Daily Archives: June 27, 2008

Kansas Supreme Court provides ruling in Gambling case

The Kansas City Star reported the ruling by the Kansas Supreme Court on the issue of state owned casinos in Kansas:

The case focused on one central point: Did the new law meet the Kansas Constitution’s definition of a “state owned and operated lottery” when casino developers would run the business and own the facilities? In a unanimous ruling released Friday morning, the court said it did.

The Supreme Court rejected the argument that KS does not really own anything but the profits because they won’t purchase the equipment, market their product or absorb any expenses related to doing business. The Kansas City Star article explained:

“While the state is not the exclusive owner and operator of all aspects of the lottery enterprise under (the law), the state owns and operates the enterprise itself and owns and operates key elements of the lottery,” the ruling states.

The Court’s view of ownership seems to differ from that of every other state who’s model and system is the same as KS. Deference without distinction? Yes. A surprising ruling from a state facing serous economic shortfalls looking for to be bailed out by gambling revenues? No

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Related Stories:

Kansas Supreme Court upholds stupid gambling law by Yael T. Abouhalkah, Kansas City Star Editorial Page columnist

Kansas court upholds law to expand gambling by CARL MANNING, Associated Press


Why some “burdens” help protect our children

In 2006 Congress passed the Unlawful Internet Gambling Enforcement Act.  UIGEA made it illegal for online gambling companies to accept money for unlawful Internet gambling transactions and it called for regulations on the banking and payment processing industry. The U.S. Department of the Treasury and the Federal Reserve System board of governors released proposed regulations for UIGEA on October 1, 2007.  Unfortunately the Federal Reserve and Treasury have used the excuse that they can’t finalize the rules because they are unclear on what is illegal online gambling and what is legal online gambling.

The AP is reporting the latest move on Capitol Hill:

The House Financial Services Committee voted Wednesday on legislation to require federal regulators to write a uniform definition of which types of gambling should and should not be allowed on the Internet, followed by new rules implementing the ban. The tie vote, 32-32, meant the legislation failed under committee rules.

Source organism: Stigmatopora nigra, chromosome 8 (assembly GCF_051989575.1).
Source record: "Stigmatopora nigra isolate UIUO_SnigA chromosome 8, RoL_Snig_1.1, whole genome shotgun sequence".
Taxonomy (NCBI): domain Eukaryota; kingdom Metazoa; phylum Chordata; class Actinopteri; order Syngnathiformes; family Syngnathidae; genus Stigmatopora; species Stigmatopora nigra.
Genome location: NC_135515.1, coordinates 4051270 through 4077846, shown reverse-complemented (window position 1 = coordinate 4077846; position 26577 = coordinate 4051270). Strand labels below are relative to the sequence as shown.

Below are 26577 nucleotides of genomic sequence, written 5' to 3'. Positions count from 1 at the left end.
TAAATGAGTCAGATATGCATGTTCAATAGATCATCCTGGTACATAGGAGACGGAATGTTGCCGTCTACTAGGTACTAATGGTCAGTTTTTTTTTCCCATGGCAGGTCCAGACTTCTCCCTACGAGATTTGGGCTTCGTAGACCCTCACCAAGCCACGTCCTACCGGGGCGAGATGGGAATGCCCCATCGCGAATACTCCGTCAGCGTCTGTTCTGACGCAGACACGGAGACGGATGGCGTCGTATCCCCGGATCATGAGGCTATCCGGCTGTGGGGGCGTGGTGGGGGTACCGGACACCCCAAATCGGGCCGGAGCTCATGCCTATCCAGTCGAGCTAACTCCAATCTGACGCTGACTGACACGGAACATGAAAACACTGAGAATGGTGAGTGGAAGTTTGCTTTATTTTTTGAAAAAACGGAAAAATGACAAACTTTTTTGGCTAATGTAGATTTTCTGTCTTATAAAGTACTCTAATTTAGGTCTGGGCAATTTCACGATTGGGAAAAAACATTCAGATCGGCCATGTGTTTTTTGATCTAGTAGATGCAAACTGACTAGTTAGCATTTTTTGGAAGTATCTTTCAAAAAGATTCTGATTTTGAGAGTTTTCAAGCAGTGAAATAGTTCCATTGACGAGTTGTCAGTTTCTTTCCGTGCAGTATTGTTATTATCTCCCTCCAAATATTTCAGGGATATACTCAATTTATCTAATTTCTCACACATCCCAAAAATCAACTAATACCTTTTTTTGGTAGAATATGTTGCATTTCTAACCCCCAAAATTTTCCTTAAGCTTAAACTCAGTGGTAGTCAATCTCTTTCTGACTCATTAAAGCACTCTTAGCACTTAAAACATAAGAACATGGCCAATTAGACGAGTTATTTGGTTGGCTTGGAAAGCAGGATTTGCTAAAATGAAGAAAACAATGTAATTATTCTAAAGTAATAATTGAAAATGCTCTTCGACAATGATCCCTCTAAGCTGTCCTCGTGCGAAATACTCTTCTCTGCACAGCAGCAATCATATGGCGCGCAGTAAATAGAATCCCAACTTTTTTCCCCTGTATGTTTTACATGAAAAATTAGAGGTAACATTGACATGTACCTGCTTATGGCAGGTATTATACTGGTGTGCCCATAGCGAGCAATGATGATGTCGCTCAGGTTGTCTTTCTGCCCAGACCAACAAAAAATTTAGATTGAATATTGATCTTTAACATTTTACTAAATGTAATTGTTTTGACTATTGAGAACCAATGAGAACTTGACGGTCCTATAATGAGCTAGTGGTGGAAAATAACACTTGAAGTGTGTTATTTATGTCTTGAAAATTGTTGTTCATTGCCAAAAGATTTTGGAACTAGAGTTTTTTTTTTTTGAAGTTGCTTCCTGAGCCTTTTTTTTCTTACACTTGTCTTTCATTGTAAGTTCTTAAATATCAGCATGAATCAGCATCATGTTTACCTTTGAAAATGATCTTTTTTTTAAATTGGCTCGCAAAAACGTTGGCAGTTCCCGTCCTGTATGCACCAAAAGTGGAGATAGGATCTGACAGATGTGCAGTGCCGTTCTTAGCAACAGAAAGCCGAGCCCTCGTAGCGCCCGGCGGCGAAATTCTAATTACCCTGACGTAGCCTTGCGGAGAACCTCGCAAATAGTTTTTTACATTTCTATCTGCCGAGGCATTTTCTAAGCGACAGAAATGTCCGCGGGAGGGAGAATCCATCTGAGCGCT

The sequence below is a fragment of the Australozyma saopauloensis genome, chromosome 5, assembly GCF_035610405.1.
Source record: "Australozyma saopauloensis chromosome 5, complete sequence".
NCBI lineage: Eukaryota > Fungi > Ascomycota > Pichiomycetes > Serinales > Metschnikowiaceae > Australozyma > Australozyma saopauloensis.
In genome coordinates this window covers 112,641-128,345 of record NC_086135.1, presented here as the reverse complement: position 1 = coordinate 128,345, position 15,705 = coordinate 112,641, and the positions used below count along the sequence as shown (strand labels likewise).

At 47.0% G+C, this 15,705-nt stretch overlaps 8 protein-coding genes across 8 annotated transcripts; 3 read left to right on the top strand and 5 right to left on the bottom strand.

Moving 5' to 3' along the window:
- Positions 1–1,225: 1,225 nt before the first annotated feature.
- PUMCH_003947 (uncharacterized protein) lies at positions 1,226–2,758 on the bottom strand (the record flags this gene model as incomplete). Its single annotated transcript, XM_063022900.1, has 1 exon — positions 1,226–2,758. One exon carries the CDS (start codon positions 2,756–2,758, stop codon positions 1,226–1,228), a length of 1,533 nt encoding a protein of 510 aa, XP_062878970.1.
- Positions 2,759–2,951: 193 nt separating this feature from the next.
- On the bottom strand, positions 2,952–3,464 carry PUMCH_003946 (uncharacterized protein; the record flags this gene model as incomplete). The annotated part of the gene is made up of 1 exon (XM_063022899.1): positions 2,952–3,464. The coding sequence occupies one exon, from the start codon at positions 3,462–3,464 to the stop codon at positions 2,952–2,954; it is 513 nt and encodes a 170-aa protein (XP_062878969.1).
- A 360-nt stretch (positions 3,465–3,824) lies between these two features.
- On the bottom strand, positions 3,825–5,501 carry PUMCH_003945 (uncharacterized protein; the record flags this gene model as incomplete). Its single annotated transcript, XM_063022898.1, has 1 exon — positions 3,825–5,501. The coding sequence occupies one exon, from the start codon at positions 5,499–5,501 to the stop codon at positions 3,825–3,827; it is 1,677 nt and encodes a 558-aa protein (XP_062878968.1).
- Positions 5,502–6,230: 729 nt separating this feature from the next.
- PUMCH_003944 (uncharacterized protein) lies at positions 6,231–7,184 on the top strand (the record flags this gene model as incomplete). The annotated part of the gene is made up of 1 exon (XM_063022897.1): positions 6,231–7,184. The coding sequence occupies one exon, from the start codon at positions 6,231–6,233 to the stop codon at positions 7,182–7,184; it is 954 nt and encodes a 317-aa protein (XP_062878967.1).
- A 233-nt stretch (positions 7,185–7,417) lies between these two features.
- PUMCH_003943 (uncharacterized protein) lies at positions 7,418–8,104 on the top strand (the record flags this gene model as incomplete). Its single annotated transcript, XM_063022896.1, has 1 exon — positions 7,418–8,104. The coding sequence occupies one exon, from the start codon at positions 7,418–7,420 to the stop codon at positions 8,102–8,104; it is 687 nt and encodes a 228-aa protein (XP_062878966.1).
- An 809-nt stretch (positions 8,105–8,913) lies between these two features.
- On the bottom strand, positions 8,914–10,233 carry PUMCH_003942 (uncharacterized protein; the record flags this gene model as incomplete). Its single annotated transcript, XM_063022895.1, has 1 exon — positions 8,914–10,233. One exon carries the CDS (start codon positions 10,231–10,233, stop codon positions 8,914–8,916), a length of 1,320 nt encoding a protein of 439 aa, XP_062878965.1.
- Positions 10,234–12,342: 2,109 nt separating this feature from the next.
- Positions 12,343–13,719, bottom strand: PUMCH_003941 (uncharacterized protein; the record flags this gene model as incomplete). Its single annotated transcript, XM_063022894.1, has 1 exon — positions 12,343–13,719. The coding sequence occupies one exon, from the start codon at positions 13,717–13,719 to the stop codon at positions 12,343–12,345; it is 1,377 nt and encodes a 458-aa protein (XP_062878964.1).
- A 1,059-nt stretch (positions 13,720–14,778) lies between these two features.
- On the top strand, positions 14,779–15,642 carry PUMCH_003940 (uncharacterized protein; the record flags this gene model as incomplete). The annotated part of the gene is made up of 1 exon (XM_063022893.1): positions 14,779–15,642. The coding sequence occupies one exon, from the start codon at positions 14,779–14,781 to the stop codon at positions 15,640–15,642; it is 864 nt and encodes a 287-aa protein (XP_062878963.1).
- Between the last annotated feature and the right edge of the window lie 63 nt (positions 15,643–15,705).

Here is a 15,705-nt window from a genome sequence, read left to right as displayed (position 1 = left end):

Financial institutions have been upset with UIGEA from the beginning because they feel it’s a burden to monitor gambling transactions, but one Representative spelled out why such “burdens” are so necessary:

The committee’s top Republican, Rep. Spencer Bachus of Alabama, argued that gambling is the fastest-growing addiction in the United States and having it online makes it accessible to children.  “The banks have decided that this is a financial burden,” Bachus said. “We have decided, on the other hand, that our children are worth protecting.”


MO Ethics Commission makes clarification on Lobbyist Gifts to Elected Officials

In an effort to expose the influx of gifts and political contributions from gambling special interest, we have posted documented stories of elected officials accepting concert tickets, cruises, meals and other monetary gifts. With that aim below is an interesting story from The Turner Report.

From Randy Turner at The Turner Report:

Though the names are carefully blacked out on the opinion, it appears an elected official who has been accepting tickets to entertainment events from lobbyists tried to get a ruling which would allow him or her to accept the tickets, keep one, report that one, and then spread the tickets around to others without having to count them as gifts.

That effort failed.

The opinion, issued June 5, indicates the person requesting the opinion asked the following question:

“If an elected official accepts more than one ticket to a sporting event or an entertainment performance, uses one ticket for his or her use and then give the remainder to another person, not related to him or her and not employed by him or her in an official capacity, does the lobbyist disclose only the value of the ticket used by the elected official or the total of all tickets received and accepted on behalf of the elected official?”

The opinion said that the lobbyist must report the value of all tickets.

Of course, the value of all the tickets must be reported. The whole idea of reporting gifts is so the public can know which lobbyists are lavishing gifts on which elected officials. If the lobbyists are giving the gifts to the elected officials and then those officials turn right around and provide them to others, it is still something that ultimately leaves the elected official feeling kindly toward the lobbyist and whatever special interests he or she represent.

When we see our elected officials trying to get around those reporting requirements, it becomes obvious why the requirements are necessary. Of course, banning all gifts from lobbyists would be the best solution. That would not keep them from exercising their constitutional right to petition the government, it would just allow the public’s business to be conducted in a more businesslike fashion.